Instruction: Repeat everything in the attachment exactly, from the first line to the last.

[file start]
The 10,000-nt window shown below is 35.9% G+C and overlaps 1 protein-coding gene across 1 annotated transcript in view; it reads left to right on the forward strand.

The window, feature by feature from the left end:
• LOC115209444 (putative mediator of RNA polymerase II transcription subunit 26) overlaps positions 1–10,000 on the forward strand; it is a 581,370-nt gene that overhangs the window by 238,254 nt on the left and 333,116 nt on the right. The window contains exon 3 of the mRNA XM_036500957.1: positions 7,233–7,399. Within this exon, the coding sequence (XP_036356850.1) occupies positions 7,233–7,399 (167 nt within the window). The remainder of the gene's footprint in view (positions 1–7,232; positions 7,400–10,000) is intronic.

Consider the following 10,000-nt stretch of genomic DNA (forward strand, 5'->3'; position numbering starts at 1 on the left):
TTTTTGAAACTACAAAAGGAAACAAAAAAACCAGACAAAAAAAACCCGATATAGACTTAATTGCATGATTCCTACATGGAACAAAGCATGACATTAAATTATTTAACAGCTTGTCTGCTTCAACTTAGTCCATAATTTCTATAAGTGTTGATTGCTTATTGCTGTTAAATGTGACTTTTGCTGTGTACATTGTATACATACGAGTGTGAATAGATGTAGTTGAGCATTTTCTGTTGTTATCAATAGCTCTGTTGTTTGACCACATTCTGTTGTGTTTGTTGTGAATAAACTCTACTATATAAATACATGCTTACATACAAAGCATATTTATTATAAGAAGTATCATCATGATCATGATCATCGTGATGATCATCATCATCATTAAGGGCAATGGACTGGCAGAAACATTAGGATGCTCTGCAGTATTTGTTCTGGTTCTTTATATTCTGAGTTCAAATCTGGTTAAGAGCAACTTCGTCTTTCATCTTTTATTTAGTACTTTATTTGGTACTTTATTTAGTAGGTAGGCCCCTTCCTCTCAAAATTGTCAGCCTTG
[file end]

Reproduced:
The 10,000-nt window shown below is 35.9% G+C and overlaps 1 protein-coding gene across 1 annotated transcript in view; it reads left to right on the forward strand.

The window, feature by feature from the left end:
• LOC115209444 (putative mediator of RNA polymerase II transcription subunit 26) overlaps positions 1–10,000 on the forward strand; it is a 581,370-nt gene that overhangs the window by 238,254 nt on the left and 333,116 nt on the right. The window contains exon 3 of the mRNA XM_036500957.1: positions 7,233–7,399. Within this exon, the coding sequence (XP_036356850.1) occupies positions 7,233–7,399 (167 nt within the window). The remainder of the gene's footprint in view (positions 1–7,232; positions 7,400–10,000) is intronic.

Consider the following 10,000-nt stretch of genomic DNA (forward strand, 5'->3'; position numbering starts at 1 on the left):
TTTTTGAAACTACAAAAGGAAACAAAAAAACCAGACAAAAAAAACCCGATATAGACTTAATTGCATGATTCCTACATGGAACAAAGCATGACATTAAATTATTTAACAGCTTGTCTGCTTCAACTTAGTCCATAATTTCTATAAGTGTTGATTGCTTATTGCTGTTAAATGTGACTTTTGCTGTGTACATTGTATACATACGAGTGTGAATAGATGTAGTTGAGCATTTTCTGTTGTTATCAATAGCTCTGTTGTTTGACCACATTCTGTTGTGTTTGTTGTGAATAAACTCTACTATATAAATACATGCTTACATACAAAGCATATTTATTATAAGAAGTATCATCATGATCATGATCATCGTGATGATCATCATCATCATTAAGGGCAATGGACTGGCAGAAACATTAGGATGCTCTGCAGTATTTGTTCTGGTTCTTTATATTCTGAGTTCAAATCTGGTTAAGAGCAACTTCGTCTTTCATCTTTTATTTAGTACTTTATTTGGTACTTTATTTAGTAGGTAGGCCCCTTCCTCTCAAAATTGTCAGCCTTG